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Watching dead people ablaze
and other tales of togetherness

(continued from home page) ... of all the places the children professed to hate in our three-month spin about the planet, the Burning Ghat, and India in general, was the most hated. It wasn't just the heat and filth. Back in New York, Rae had no compunction about lying around on the cruddy sidewalks of the East Village with her skin-pierced, semi-no-account friends. But this was different. In New York you might have subway leerers and backpack snatchers, but they didn't clutch at you all the time. In New York you didn't have to stay at places where whirring fans crashed from the ceiling like downed helicopters in the middle of the night. In New York you didn't have to brush your teeth with orange soda lest giant parasites burrow into your bone marrow. In New York, they didn't throw half-burned dead people into the river, not every day, anyway. And if they did, you didn't have to watch it with your parents.

"I'm breathing through my mouth, Dad," hissed Rosalie, gagging on thick black smoke from the funeral pyre. "I've been breathing through my mouth for days."

The children wanted greater distance from the Burning Ghat than simply returning to the humid rooms of the Vishnu Guest House and their squat toilets. A one-way ticket out of India, and Asia itself, would not even suffice. What was called for was a little teleportation. A zap back to that nice little spot on the couch in our current Brooklyn abode, a bowl of Cocoa Puffs on the table, the cordless phone at the ready and a third rerun of some particularly moving episode of Buffy the Vampire Slayer on the box. That sounded like the proper degree of separation from the Burning Ghat.

Well, tough.

We'd come all this way to escape the enveloping ersatz of the fetid American Experience, traveled long and hard to be at one with The Real. And we were going to partake of that real, goddammit. The world was a bigger place than what the anti-Christ popular culture said it was. The world was bigger even than some foul, smoky club on Houston Street. Bigger than Michael Jordan and Behind the Music. If it took the Burning Ghat to prove it, well, tough. It was for their own good.

Leaving New York

Rae: I had been avoiding my family for a good two years now. I liked the vast amount of space and independence afforded to me by my beloved New York City subway system, and took full advantage of it. The city held intense possibility and I'd just recently been given total freedom to enjoy it. New York was my heartbeat; the lights, noise, and people made me feel at home, and now I was very far away from there, very far away indeed. I was off on an alien planet, the only other inhabitants of which were my family. But horrifying as that thought was, it also held comfort. Not only was the idea of letting someone else plan for me relaxing (even if that someone was my father) but, when it came down to it, I'd missed my parents. As much as I'd been hiding out, there are things only they know, inside jokes only they get. These people changed my diapers, for chrissakes.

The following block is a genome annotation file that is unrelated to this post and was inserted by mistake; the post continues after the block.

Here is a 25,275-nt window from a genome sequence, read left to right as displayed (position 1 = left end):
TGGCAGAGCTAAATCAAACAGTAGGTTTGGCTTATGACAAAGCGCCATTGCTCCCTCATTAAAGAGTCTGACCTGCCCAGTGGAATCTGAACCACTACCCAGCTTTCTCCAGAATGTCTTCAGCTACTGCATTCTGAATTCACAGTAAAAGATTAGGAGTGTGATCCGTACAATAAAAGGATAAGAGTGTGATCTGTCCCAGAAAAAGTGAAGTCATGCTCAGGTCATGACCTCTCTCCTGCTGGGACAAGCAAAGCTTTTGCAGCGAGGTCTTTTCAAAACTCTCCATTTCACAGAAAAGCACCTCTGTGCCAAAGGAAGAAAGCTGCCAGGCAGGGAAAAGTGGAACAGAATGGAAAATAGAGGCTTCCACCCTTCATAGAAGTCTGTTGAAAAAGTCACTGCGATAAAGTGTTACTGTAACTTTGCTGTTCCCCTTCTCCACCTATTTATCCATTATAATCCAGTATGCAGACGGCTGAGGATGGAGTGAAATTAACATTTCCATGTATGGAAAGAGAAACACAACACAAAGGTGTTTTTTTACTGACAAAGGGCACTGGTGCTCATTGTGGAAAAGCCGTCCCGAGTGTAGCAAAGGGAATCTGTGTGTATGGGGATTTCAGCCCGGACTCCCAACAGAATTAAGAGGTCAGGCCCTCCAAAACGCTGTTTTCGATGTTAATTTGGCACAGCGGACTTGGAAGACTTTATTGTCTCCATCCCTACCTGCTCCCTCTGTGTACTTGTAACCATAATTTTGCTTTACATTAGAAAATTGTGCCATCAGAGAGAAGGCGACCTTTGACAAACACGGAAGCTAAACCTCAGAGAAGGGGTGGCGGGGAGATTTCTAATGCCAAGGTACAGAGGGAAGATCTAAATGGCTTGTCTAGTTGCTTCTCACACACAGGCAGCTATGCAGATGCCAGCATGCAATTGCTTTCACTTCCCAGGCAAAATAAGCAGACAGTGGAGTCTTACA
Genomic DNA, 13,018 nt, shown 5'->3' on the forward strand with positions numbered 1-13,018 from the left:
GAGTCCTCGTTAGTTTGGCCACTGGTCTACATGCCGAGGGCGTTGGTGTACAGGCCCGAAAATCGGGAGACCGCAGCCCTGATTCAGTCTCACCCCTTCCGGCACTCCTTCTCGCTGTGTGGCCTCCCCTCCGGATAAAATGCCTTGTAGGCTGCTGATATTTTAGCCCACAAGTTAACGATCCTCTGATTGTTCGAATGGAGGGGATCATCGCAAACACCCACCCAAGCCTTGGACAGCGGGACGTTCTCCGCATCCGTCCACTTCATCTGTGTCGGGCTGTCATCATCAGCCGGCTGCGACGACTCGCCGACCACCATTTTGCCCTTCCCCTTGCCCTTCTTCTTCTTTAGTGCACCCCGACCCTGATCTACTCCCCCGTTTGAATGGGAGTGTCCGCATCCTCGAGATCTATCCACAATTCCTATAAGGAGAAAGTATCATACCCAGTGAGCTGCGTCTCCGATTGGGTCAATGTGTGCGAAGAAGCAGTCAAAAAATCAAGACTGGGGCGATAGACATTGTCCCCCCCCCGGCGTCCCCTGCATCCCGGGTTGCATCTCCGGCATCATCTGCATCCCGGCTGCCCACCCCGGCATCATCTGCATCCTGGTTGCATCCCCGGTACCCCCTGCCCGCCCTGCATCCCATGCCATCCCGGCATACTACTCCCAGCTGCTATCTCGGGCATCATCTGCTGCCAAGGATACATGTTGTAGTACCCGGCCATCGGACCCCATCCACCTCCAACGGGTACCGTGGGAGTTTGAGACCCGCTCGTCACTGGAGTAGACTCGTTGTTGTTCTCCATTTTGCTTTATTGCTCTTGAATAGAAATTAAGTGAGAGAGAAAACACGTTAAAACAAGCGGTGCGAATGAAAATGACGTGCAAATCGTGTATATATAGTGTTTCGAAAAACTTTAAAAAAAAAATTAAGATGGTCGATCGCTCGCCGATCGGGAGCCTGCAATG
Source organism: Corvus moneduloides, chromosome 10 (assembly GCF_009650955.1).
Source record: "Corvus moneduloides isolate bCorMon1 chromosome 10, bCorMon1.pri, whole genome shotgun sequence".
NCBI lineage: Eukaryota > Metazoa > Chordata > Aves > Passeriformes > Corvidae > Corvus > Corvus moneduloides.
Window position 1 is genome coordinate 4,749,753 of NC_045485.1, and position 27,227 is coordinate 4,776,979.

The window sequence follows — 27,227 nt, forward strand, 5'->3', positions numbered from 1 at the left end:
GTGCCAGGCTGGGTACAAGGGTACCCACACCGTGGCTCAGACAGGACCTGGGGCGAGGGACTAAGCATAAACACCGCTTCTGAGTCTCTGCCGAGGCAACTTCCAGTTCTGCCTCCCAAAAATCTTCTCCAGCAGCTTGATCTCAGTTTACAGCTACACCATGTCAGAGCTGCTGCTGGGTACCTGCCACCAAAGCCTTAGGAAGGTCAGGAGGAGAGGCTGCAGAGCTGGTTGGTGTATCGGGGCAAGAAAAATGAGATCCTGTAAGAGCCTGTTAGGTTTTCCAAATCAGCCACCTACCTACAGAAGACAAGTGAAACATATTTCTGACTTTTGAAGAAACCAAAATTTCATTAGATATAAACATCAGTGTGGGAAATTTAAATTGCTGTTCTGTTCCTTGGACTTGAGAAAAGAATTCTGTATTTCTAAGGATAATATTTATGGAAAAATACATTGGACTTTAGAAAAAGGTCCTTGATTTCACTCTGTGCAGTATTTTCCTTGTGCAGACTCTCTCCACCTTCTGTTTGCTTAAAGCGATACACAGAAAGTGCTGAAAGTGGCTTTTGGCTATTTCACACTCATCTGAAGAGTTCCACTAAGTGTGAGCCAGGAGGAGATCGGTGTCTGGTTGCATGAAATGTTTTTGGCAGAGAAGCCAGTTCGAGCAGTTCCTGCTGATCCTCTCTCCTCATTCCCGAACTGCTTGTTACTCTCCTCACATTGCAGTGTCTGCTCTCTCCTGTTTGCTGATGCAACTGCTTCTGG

I mean who else would return not twice, but three times to Mitchell Corn Palace, which is a castle-like building in South Dakota constructed entirely from multi-colored ears of corn? No one exactly enjoyed it the way we did. I have always just accepted that the trips I've taken with my family have been the best possible. But they were always by car, in America, filled with such things as hour-long games of "A, my name is Alice, and I'm bringing applesauce" and counting out-of-state license plates (still haven't seen an Alaska).

This was completely different. This wasn't comparing the food from roadside diners or mercilessly tormenting my father for his Elvis obsession (he once threatened to leave me by the highway in Montana if ever again I spoke ill of the King). This was more serious. We were going to places unknown, beyond the comforts of the American borders, and I felt as if I was in too deep, drowning in the ubiquity of them. In my journal I wrote, "Note to self--kill parents."

This Is Why Most Memoirs of Family Life Are by the Children

Mark: The kid perspective just has more leeway, more room for irony, responsibility-free complaint. Few parents feel they can talk as openly about their children as their children talk about them. Issues of accountability and complicity in failures undercut the parental memoirist. Probably this accounts for the meager number of titles in the parental memoir genre, and the large percentage of whitewash jobs among those. If psychoanalysts depended on parents talking about the shortcomings of their children, the couches would be even more empty than they are. If you're not bragging, sticking those Wesleyan stickers on the rear window of your car, there is not all that much to say comfortably. If you don't love them enough and they don't love you enough, is that something you really want to admit? A few years ago, Granta ran a group of pieces dealing with the writers' parents. The cover, done in stark typography like the old Time magazine "God Is Dead" issue, said only "THEY FUCK YOU UP." If the magazine had decided to do a follow-up of parental memoirs of children (which, of course, it didn't), the title would have been "YOU FUCK THEM UP."